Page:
True and false prophets
There are a lot of people who claim to be prophets who speak for God. The Bible warns us that many of them are not true prophets and we are not to listen to them. But how can you tell who really is a prophet and who isn’t? The Bible answers this question.
And if you say in your heart, “How may we know the word that the Lord has not spoken?”— when a prophet speaks in the name of the Lord, if the word does not come to pass or come true, that is a word that the Lord has not spoken; the prophet has spoken it presumptuously. You need not be afraid of him. (Deuteronomy 18:21-22)
God sent Jonah to prophesy to the people of Nineveh.
Jonah began to go into the city, going a day’s journey. And he called out, “Yet forty days, and Nineveh shall be overthrown!” (Jonah 3:4)
This is how the Ninevites responded.
And the people of Nineveh believed God. They called for a fast and put on sackcloth, from the greatest of them to the least of them.
The word reached the king of Nineveh, and he arose from his throne, removed his robe, covered himself with sackcloth, and sat in ashes. And he issued a proclamation and published through Nineveh, “By the decree of the king and his nobles: Let neither man nor beast, herd nor flock, taste anything. Let them not feed or drink water, but let man and beast be covered with sackcloth, and let them call out mightily to God. Let everyone turn from his evil way and from the violence that is in his hands. Who knows? God may turn and relent and turn from his fierce anger, so that we may not perish.”
When God saw what they did, how they turned from their evil way, God relented of the disaster that he had said he would do to them, and he did not do it. (Jonah 3:5-10)
Jonah said Nineveh would be destroyed in forty days and it didn’t happen. Does this mean that Jonah was a false prophet?
There is more than one kind of prophecy.
If at any time I declare concerning a nation or a kingdom, that I will pluck up and break down and destroy it, and if that nation, concerning which I have spoken, turns from its evil, I will relent of the disaster that I intended to do to it. (Jeremiah 18:7,8)
Many prophecies were intended to warn sinners of the consequences if they continued in sin. The sinner could avoid these consequences if he turned from his sins and did what was right. If this weren’t the case there would be no point in warning him in the first place.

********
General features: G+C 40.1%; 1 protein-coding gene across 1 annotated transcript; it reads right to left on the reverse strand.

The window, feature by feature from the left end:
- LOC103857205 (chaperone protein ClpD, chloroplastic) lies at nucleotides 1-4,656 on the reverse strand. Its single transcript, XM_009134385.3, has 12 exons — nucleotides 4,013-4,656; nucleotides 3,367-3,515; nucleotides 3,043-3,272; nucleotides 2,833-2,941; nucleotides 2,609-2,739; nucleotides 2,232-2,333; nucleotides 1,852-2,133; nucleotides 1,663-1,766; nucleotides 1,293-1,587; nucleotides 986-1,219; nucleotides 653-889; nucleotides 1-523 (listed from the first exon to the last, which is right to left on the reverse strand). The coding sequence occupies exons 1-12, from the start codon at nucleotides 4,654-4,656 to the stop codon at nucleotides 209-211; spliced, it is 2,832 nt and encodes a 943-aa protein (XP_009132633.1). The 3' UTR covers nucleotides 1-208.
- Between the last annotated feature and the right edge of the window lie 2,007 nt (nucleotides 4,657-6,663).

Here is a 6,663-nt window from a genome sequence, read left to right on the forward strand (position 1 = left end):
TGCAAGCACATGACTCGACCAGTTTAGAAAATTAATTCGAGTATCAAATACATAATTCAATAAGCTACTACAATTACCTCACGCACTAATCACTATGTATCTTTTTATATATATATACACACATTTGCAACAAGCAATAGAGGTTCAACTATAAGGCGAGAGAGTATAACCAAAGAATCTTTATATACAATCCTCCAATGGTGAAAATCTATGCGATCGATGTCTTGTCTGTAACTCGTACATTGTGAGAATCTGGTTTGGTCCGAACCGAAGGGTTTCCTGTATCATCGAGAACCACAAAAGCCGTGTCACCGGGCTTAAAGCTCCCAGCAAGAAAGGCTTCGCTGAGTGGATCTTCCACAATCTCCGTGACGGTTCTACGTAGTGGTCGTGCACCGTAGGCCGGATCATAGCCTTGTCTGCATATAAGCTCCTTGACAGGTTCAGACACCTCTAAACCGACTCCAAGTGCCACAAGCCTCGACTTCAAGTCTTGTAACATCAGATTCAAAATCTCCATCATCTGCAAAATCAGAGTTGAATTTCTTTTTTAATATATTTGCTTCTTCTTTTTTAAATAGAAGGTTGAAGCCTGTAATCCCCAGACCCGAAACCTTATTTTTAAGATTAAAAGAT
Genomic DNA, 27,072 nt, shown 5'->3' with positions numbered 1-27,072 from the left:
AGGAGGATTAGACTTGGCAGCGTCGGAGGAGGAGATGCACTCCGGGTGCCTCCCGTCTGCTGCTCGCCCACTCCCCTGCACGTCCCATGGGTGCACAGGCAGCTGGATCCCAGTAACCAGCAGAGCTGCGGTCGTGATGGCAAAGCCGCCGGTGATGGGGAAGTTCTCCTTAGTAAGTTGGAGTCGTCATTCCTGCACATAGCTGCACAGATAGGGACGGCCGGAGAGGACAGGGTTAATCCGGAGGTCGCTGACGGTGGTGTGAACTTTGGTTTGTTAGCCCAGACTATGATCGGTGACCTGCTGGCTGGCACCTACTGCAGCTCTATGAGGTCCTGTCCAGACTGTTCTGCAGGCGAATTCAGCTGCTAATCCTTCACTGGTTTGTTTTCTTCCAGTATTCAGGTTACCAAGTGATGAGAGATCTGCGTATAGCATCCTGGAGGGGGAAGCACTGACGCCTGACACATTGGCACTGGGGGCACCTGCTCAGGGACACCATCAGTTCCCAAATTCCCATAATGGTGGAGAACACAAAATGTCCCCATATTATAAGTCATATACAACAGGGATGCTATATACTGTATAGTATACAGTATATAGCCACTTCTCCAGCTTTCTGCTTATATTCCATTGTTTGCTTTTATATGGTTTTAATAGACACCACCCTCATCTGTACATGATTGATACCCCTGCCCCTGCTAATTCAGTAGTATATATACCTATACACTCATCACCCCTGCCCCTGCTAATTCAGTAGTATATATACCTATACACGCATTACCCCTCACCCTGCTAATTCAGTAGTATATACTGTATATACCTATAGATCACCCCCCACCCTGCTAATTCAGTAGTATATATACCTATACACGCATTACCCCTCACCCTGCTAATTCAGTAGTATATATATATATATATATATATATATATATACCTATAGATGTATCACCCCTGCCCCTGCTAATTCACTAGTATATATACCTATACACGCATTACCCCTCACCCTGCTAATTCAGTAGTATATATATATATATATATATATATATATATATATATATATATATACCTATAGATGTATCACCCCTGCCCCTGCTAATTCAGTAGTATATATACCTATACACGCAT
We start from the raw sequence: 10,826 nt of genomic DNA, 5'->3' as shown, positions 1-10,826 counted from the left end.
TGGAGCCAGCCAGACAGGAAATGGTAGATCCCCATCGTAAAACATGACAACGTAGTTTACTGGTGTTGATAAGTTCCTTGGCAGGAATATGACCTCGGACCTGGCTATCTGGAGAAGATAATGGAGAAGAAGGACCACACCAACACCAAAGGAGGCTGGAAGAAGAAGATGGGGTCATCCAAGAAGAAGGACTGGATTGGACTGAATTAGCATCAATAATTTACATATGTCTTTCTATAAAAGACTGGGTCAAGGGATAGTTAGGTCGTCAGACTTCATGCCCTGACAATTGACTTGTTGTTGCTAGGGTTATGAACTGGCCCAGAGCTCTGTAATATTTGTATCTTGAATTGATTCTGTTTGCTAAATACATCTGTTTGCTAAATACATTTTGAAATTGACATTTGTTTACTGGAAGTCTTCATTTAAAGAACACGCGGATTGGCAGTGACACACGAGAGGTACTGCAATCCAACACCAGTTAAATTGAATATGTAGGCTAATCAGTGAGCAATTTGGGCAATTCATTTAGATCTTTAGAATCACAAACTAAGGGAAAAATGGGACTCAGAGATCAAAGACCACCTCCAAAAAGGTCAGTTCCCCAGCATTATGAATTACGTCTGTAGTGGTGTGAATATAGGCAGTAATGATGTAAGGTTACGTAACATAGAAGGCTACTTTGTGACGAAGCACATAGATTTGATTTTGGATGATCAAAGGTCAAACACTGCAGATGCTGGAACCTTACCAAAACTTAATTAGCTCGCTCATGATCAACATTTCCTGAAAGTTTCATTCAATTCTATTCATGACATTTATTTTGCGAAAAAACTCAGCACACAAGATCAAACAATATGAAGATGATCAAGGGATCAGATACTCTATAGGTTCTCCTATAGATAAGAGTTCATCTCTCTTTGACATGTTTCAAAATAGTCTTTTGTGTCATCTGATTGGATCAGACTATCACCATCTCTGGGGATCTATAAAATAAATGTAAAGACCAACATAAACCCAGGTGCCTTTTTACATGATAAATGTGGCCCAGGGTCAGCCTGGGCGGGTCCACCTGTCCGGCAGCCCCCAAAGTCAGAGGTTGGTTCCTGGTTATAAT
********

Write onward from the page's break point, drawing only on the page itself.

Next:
But sometimes a prophet needed to convince the one he was speaking to that he really was a prophet. He did this by making a prediction that would come true in the immediate future. An example of this is found in the life of Jeroboam, the first king of Israel. When Jeroboam led the ten northern tribes to break away from the rule of David’s house he feared that if his people went to Jerusalem to worship their loyalty would be turned back to following the king who ruled in Jerusalem. To avoid this he set up golden calves at Bethel and Dan and ordered his people to worship them. God sent a man of God to turn him back from this action.
And behold, a man of God came out of Judah by the word of the Lord to Bethel. Jeroboam was standing by the altar to make offerings. And the man cried against the altar by the word of the Lord and said, “O altar, altar, thus says the Lord: ‘Behold, a son shall be born to the house of David, Josiah by name, and he shall sacrifice on you the priests of the high places who make offerings on you, and human bones shall be burned on you.’” (1 Kings 13:1,2)
This prophecy would not be fulfilled until many years after Jeroboam was dead, so he had know way of knowing if God had sent the man or not. To prove he was really from God the man made another prophecy.
And he gave a sign the same day, saying, “This is the sign that the Lord has spoken: ‘Behold, the altar shall be torn down, and the ashes that are on it shall be poured out.’” And when the king heard the saying of the man of God, which he cried against the altar at Bethel, Jeroboam stretched out his hand from the altar, saying, “Seize him.”
And his hand, which he stretched out against him, dried up, so that he could not draw it back to himself. The altar also was torn down, and the ashes poured out from the altar, according to the sign that the man of God had given by the word of the Lord. And the king said to the man of God, “Entreat now the favor of the Lord your God, and pray for me, that my hand may be restored to me.”
And the man of God entreated the Lord, and the king’s hand was restored to him and became as it was before. (1 Kings 13:3-6)
If the second prophecy had not come true it would have proved that the prophet was not really sent by God and it would have been right for Jeroboam to have him executed. Its fulfillment showed that his message was from God. In the light of this knowledge Jeroboam should have destroyed the golden calves and gone back to worshiping God in Jerusalem. If he had done this the first prophecy would have been averted. Instead he and his successors continued to worship the calves and the prophecy came to pass.
Moreover, the altar at Bethel, the high place erected by Jeroboam the son of Nebat, who made Israel to sin, that altar with the high place he pulled down and burned, reducing it to dust. He also burned the Asherah. And as Josiah turned, he saw the tombs there on the mount. And he sent and took the bones out of the tombs and burned them on the altar and defiled it, according to the word of the Lord that the man of God proclaimed, who had predicted these things. Then he said, “What is that monument that I see?”
And the men of the city told him, “It is the tomb of the man of God who came from Judah and predicted these things that you have done against the altar at Bethel.”
And he said, “Let him be; let no man move his bones.” So they let his bones alone, with the bones of the prophet who came out of Samaria. (2 Kings 23:15-18)